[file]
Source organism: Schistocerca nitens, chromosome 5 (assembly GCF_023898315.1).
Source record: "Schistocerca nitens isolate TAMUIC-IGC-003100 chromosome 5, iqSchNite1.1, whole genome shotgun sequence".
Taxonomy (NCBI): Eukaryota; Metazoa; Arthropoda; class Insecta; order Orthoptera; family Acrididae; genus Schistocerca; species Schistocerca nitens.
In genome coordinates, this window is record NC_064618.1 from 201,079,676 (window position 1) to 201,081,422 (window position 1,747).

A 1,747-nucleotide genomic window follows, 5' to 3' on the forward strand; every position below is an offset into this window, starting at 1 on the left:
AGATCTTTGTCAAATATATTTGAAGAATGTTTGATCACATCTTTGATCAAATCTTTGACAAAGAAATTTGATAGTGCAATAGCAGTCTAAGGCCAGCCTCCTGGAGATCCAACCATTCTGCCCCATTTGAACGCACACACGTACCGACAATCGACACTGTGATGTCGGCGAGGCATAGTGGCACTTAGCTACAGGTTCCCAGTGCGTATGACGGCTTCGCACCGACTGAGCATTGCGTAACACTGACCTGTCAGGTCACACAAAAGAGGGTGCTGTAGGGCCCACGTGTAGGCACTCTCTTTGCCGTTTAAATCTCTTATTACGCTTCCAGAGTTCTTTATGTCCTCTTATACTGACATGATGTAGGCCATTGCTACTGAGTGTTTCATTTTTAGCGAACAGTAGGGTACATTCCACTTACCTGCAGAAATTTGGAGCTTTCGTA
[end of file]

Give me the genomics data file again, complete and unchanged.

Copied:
Source organism: Schistocerca nitens, chromosome 5 (assembly GCF_023898315.1).
Source record: "Schistocerca nitens isolate TAMUIC-IGC-003100 chromosome 5, iqSchNite1.1, whole genome shotgun sequence".
Taxonomy (NCBI): Eukaryota; Metazoa; Arthropoda; class Insecta; order Orthoptera; family Acrididae; genus Schistocerca; species Schistocerca nitens.
In genome coordinates, this window is record NC_064618.1 from 201,079,676 (window position 1) to 201,081,422 (window position 1,747).

A 1,747-nucleotide genomic window follows, 5' to 3' on the forward strand; every position below is an offset into this window, starting at 1 on the left:
AGATCTTTGTCAAATATATTTGAAGAATGTTTGATCACATCTTTGATCAAATCTTTGACAAAGAAATTTGATAGTGCAATAGCAGTCTAAGGCCAGCCTCCTGGAGATCCAACCATTCTGCCCCATTTGAACGCACACACGTACCGACAATCGACACTGTGATGTCGGCGAGGCATAGTGGCACTTAGCTACAGGTTCCCAGTGCGTATGACGGCTTCGCACCGACTGAGCATTGCGTAACACTGACCTGTCAGGTCACACAAAAGAGGGTGCTGTAGGGCCCACGTGTAGGCACTCTCTTTGCCGTTTAAATCTCTTATTACGCTTCCAGAGTTCTTTATGTCCTCTTATACTGACATGATGTAGGCCATTGCTACTGAGTGTTTCATTTTTAGCGAACAGTAGGGTACATTCCACTTACCTGCAGAAATTTGGAGCTTTCGTA